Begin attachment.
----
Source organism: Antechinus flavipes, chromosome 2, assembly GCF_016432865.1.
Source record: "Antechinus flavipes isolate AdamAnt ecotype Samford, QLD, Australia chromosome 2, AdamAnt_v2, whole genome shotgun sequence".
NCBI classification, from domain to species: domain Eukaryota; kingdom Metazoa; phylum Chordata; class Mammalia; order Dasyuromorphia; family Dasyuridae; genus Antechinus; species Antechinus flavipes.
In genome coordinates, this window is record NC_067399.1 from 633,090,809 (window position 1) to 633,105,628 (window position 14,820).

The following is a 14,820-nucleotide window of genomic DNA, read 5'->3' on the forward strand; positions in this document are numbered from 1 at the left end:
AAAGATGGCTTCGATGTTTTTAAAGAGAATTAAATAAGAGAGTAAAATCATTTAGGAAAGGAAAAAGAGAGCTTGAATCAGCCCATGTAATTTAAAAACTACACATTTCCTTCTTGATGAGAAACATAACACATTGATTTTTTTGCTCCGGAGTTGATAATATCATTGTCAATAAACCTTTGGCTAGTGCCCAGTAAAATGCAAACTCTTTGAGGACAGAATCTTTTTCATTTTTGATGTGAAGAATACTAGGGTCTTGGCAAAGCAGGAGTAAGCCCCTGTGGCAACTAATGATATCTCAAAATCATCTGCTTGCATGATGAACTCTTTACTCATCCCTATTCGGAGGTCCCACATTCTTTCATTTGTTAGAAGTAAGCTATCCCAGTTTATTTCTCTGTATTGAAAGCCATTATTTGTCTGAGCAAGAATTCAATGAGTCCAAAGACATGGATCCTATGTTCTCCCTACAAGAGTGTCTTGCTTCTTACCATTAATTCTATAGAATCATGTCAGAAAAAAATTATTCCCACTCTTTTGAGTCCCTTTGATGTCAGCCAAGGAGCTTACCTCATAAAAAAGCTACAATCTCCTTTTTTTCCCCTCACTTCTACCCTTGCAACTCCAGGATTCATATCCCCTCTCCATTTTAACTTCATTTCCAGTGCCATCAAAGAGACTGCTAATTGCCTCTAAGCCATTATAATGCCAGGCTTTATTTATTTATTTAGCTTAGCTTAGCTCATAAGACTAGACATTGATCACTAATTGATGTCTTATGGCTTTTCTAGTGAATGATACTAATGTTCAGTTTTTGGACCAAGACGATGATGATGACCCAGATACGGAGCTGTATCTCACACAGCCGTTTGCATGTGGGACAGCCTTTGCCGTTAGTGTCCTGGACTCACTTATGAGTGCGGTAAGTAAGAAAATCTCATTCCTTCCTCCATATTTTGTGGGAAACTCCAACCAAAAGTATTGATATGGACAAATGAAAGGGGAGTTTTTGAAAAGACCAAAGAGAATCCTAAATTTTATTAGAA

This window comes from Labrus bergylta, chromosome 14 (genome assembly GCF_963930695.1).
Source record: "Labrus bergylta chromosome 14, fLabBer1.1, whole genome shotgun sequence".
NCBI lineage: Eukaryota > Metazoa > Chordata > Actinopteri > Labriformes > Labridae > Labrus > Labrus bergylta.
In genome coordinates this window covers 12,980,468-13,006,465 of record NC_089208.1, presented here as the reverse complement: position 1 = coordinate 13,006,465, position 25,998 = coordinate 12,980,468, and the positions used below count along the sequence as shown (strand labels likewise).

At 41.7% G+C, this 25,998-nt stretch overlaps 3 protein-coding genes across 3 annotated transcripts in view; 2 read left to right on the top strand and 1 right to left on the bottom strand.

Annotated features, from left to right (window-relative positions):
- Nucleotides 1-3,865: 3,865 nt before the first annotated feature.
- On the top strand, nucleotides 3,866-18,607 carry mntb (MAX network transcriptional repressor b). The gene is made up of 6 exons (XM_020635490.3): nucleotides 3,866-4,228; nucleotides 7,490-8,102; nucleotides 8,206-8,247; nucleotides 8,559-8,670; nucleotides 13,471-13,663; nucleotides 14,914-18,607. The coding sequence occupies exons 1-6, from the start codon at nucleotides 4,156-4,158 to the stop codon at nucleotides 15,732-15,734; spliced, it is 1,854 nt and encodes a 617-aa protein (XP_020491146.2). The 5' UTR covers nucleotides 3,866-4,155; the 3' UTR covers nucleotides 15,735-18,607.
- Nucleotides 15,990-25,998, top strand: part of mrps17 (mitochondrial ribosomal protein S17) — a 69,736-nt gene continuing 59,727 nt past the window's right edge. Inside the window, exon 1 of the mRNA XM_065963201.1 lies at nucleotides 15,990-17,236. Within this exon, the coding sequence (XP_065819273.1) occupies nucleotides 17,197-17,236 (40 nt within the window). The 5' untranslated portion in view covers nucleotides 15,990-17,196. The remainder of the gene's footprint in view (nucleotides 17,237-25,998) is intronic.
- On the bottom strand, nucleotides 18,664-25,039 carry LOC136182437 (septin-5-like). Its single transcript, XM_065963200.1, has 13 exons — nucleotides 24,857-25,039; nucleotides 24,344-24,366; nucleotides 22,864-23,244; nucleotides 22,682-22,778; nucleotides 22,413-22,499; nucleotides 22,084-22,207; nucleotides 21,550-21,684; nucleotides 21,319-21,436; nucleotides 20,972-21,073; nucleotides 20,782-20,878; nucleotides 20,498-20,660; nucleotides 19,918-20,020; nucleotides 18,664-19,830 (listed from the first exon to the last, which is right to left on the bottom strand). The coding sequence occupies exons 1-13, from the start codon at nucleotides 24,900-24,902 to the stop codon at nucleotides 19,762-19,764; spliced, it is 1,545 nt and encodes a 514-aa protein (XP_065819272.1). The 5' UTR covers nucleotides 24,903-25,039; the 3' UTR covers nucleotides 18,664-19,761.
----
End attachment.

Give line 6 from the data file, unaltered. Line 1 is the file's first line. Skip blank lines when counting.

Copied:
AAAGATGGCTTCGATGTTTTTAAAGAGAATTAAATAAGAGAGTAAAATCATTTAGGAAAGGAAAAAGAGAGCTTGAATCAGCCCATGTAATTTAAAAACTACACATTTCCTTCTTGATGAGAAACATAACACATTGATTTTTTTGCTCCGGAGTTGATAATATCATTGTCAATAAACCTTTGGCTAGTGCCCAGTAAAATGCAAACTCTTTGAGGACAGAATCTTTTTCATTTTTGATGTGAAGAATACTAGGGTCTTGGCAAAGCAGGAGTAAGCCCCTGTGGCAACTAATGATATCTCAAAATCATCTGCTTGCATGATGAACTCTTTACTCATCCCTATTCGGAGGTCCCACATTCTTTCATTTGTTAGAAGTAAGCTATCCCAGTTTATTTCTCTGTATTGAAAGCCATTATTTGTCTGAGCAAGAATTCAATGAGTCCAAAGACATGGATCCTATGTTCTCCCTACAAGAGTGTCTTGCTTCTTACCATTAATTCTATAGAATCATGTCAGAAAAAAATTATTCCCACTCTTTTGAGTCCCTTTGATGTCAGCCAAGGAGCTTACCTCATAAAAAAGCTACAATCTCCTTTTTTTCCCCTCACTTCTACCCTTGCAACTCCAGGATTCATATCCCCTCTCCATTTTAACTTCATTTCCAGTGCCATCAAAGAGACTGCTAATTGCCTCTAAGCCATTATAATGCCAGGCTTTATTTATTTATTTAGCTTAGCTTAGCTCATAAGACTAGACATTGATCACTAATTGATGTCTTATGGCTTTTCTAGTGAATGATACTAATGTTCAGTTTTTGGACCAAGACGATGATGATGACCCAGATACGGAGCTGTATCTCACACAGCCGTTTGCATGTGGGACAGCCTTTGCCGTTAGTGTCCTGGACTCACTTATGAGTGCGGTAAGTAAGAAAATCTCATTCCTTCCTCCATATTTTGTGGGAAACTCCAACCAAAAGTATTGATATGGACAAATGAAAGGGGAGTTTTTGAAAAGACCAAAGAGAATCCTAAATTTTATTAGAA